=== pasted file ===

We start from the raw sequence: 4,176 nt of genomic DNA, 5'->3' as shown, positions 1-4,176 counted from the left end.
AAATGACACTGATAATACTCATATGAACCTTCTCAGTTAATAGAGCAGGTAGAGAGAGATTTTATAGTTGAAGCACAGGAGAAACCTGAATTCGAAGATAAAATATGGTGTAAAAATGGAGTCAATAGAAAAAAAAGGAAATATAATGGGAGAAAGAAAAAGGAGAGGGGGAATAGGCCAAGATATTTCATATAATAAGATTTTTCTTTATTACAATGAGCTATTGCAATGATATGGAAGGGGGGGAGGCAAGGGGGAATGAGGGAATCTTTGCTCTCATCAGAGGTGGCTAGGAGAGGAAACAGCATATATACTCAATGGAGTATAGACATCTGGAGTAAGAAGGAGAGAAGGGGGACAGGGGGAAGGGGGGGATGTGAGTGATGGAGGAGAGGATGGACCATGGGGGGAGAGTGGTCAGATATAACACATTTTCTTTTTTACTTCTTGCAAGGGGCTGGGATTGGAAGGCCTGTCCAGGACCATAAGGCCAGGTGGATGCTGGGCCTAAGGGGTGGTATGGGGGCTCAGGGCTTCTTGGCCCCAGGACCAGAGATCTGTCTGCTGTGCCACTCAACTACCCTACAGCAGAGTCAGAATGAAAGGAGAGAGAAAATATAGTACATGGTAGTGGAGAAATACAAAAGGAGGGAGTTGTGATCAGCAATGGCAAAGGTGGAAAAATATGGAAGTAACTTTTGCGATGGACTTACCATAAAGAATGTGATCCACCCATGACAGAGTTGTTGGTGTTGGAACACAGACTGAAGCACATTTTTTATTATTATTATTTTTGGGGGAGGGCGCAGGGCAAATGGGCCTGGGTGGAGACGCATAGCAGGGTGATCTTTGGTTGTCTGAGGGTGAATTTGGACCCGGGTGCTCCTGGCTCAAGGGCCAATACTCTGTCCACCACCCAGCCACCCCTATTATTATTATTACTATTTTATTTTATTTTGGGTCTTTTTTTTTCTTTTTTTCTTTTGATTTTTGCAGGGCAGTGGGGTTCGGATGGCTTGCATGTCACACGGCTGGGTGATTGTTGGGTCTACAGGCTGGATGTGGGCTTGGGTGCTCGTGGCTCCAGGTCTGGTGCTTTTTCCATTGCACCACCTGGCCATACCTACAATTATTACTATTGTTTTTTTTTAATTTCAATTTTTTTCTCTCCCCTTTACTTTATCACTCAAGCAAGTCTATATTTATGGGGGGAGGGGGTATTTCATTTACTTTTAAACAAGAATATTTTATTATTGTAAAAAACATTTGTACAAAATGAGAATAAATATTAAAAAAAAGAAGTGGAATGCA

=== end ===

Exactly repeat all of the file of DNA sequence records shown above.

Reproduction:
We start from the raw sequence: 4,176 nt of genomic DNA, 5'->3' as shown, positions 1-4,176 counted from the left end.
AAATGACACTGATAATACTCATATGAACCTTCTCAGTTAATAGAGCAGGTAGAGAGAGATTTTATAGTTGAAGCACAGGAGAAACCTGAATTCGAAGATAAAATATGGTGTAAAAATGGAGTCAATAGAAAAAAAAGGAAATATAATGGGAGAAAGAAAAAGGAGAGGGGGAATAGGCCAAGATATTTCATATAATAAGATTTTTCTTTATTACAATGAGCTATTGCAATGATATGGAAGGGGGGGAGGCAAGGGGGAATGAGGGAATCTTTGCTCTCATCAGAGGTGGCTAGGAGAGGAAACAGCATATATACTCAATGGAGTATAGACATCTGGAGTAAGAAGGAGAGAAGGGGGACAGGGGGAAGGGGGGGATGTGAGTGATGGAGGAGAGGATGGACCATGGGGGGAGAGTGGTCAGATATAACACATTTTCTTTTTTACTTCTTGCAAGGGGCTGGGATTGGAAGGCCTGTCCAGGACCATAAGGCCAGGTGGATGCTGGGCCTAAGGGGTGGTATGGGGGCTCAGGGCTTCTTGGCCCCAGGACCAGAGATCTGTCTGCTGTGCCACTCAACTACCCTACAGCAGAGTCAGAATGAAAGGAGAGAGAAAATATAGTACATGGTAGTGGAGAAATACAAAAGGAGGGAGTTGTGATCAGCAATGGCAAAGGTGGAAAAATATGGAAGTAACTTTTGCGATGGACTTACCATAAAGAATGTGATCCACCCATGACAGAGTTGTTGGTGTTGGAACACAGACTGAAGCACATTTTTTATTATTATTATTTTTGGGGGAGGGCGCAGGGCAAATGGGCCTGGGTGGAGACGCATAGCAGGGTGATCTTTGGTTGTCTGAGGGTGAATTTGGACCCGGGTGCTCCTGGCTCAAGGGCCAATACTCTGTCCACCACCCAGCCACCCCTATTATTATTATTACTATTTTATTTTATTTTGGGTCTTTTTTTTTCTTTTTTTCTTTTGATTTTTGCAGGGCAGTGGGGTTCGGATGGCTTGCATGTCACACGGCTGGGTGATTGTTGGGTCTACAGGCTGGATGTGGGCTTGGGTGCTCGTGGCTCCAGGTCTGGTGCTTTTTCCATTGCACCACCTGGCCATACCTACAATTATTACTATTGTTTTTTTTTAATTTCAATTTTTTTCTCTCCCCTTTACTTTATCACTCAAGCAAGTCTATATTTATGGGGGGAGGGGGTATTTCATTTACTTTTAAACAAGAATATTTTATTATTGTAAAAAACATTTGTACAAAATGAGAATAAATATTAAAAAAAAGAAGTGGAATGCA